Summary of children’s health effects by blood lead level.

Data from President’s Task Force on Environmental Health Risks and Safety Risks to Children, Key Federal Programs to Reduce Childhood Lead Exposures and Eliminate Associated Health Impacts Report. 21

Keep in mind that children with significant underlying lead poisoning can be relatively asymptomatic. Table 2 links clinical findings with the BLL. Some children with BLLs >45 µg/dL may complain of headaches, abdominal pain, loss of appetite, or constipation or they may be completely asymptomatic. Children displaying clumsiness, agitation, or decreased activity and somnolence are presenting with premonitory symptoms of central nervous system (CNS) involvement that may rapidly proceed to vomiting, stupor, and convulsions. 55 Clinicians must have a high index of suspicion for a child who presents with a recent history of symptoms and/or signs presented in Table 2 . Significant lead exposure in early childhood has been linked to a numerous adverse health outcomes later in childhood, adolescence and adulthood, which are also listed in Table 2 .


The emergency department evaluation of a lead poisoned child often includes blood testing and radiographic studies ( Table 3 ).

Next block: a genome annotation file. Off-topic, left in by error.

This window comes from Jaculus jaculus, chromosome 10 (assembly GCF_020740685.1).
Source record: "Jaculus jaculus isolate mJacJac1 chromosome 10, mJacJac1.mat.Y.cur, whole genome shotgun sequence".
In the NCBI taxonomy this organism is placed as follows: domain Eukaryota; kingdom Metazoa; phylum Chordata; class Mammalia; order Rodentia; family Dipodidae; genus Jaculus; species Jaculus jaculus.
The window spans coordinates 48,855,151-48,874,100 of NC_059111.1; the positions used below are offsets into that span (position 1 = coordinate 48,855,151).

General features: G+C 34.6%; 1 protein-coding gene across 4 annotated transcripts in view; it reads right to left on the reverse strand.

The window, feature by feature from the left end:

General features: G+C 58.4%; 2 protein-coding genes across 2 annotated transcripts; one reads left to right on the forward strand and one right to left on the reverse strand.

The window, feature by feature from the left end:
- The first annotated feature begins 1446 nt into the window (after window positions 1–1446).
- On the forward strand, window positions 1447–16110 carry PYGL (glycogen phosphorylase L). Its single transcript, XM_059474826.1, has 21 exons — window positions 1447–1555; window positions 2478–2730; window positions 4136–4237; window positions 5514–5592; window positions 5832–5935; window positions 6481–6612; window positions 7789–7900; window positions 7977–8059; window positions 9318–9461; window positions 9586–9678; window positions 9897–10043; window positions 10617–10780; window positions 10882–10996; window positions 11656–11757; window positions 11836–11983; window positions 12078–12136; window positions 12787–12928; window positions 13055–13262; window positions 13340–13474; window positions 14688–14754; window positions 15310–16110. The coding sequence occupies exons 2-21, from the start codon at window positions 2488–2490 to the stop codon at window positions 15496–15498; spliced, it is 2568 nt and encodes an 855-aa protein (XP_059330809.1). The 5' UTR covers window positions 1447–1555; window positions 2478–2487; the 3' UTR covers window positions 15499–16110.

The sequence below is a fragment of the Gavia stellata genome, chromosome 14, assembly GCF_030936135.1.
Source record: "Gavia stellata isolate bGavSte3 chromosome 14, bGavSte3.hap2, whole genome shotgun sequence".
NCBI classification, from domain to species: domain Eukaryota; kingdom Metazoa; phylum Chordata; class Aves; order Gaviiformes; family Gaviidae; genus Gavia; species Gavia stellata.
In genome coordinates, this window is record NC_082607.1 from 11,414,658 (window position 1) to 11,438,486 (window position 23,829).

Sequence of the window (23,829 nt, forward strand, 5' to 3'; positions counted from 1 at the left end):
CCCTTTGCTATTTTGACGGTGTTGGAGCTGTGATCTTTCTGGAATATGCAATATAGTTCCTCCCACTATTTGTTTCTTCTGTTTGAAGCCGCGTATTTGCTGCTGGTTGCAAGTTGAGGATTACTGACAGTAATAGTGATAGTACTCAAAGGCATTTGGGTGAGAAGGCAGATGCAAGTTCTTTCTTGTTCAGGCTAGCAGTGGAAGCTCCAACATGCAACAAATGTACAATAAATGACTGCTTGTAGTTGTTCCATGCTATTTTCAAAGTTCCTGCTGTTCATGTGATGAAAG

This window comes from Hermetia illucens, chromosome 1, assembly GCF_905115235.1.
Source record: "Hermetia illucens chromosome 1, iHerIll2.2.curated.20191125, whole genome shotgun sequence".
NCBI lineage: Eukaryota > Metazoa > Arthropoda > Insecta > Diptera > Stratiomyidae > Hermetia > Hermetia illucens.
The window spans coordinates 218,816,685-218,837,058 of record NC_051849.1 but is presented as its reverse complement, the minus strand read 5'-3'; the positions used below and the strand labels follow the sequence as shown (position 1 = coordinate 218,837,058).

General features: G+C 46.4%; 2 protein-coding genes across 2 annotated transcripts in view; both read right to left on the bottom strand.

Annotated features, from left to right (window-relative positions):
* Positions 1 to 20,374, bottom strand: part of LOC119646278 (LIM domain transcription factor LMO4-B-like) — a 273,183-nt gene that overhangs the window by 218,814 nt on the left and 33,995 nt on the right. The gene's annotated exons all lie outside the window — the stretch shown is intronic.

Diagnostic evaluation of elevated blood lead levels. 56

Blood Lead Level (BLL)

Measurement of a venous blood lead level (vBLL) is key to the diagnosis of lead poisoning. For screening, a finger-stick sample (fsBLL) can be used if care is taken to avoid contamination. An elevated fsBLL (≥5 µg/dL) should be confirmed with a timely vBLL. 12 , 56 , 57 Hair or urine lead levels give little useful additional information. 58

Zinc-Chelated Protoporphyrin (ZPP)

Lead interferes with heme synthesis beginning at BLLs of approximately 25 µg/dL and after 50–70 days or more of exposure. 59 Both D-aminolevulinate dehydratase, an early-step enzyme, and ferrochelatase, which closes the heme ring, are inhibited. Ferrochelatase inhibition is the basis of a supplemental test for lead poisoning that measures in blood the quantity of zinc-chelated protoporphyrin (ZPP) and free erythrocyte protoporphyrin (FEP), the immediate heme precursor. These markers are insensitive to lower BLL and are not specific since they are also elevated in the presence of iron deficiency, a common comorbidity in children with elevated BLLs. ZPP or FEP can give insight into the chronicity of ongoing exposure and can be used during management, since an unexpected rise in these markers during patient monitoring over a period of weeks or months may indicate re-exposure and the need to reassess the environment.

Iron Status

Many young children with elevated BLLs will have iron insufficiency or iron deficiency anemia. Since lead and iron both use the same GI tract transporter, located in the small intestine, lead absorption is enhanced in children with iron deficits. Thus iron deficiency is an important comorbidity of lead toxicity; pica behavior has sometimes been associated with iron-deficient status. Therefore, markers of iron deficiency such as low ferritin or serum iron levels, even in the absence of anemia, low mean corpuscular volume (MCV), or elevated red cell distribution width (RDW) or low reticulocyte hemoglobin should be treated with therapeutic doses of iron as indicated.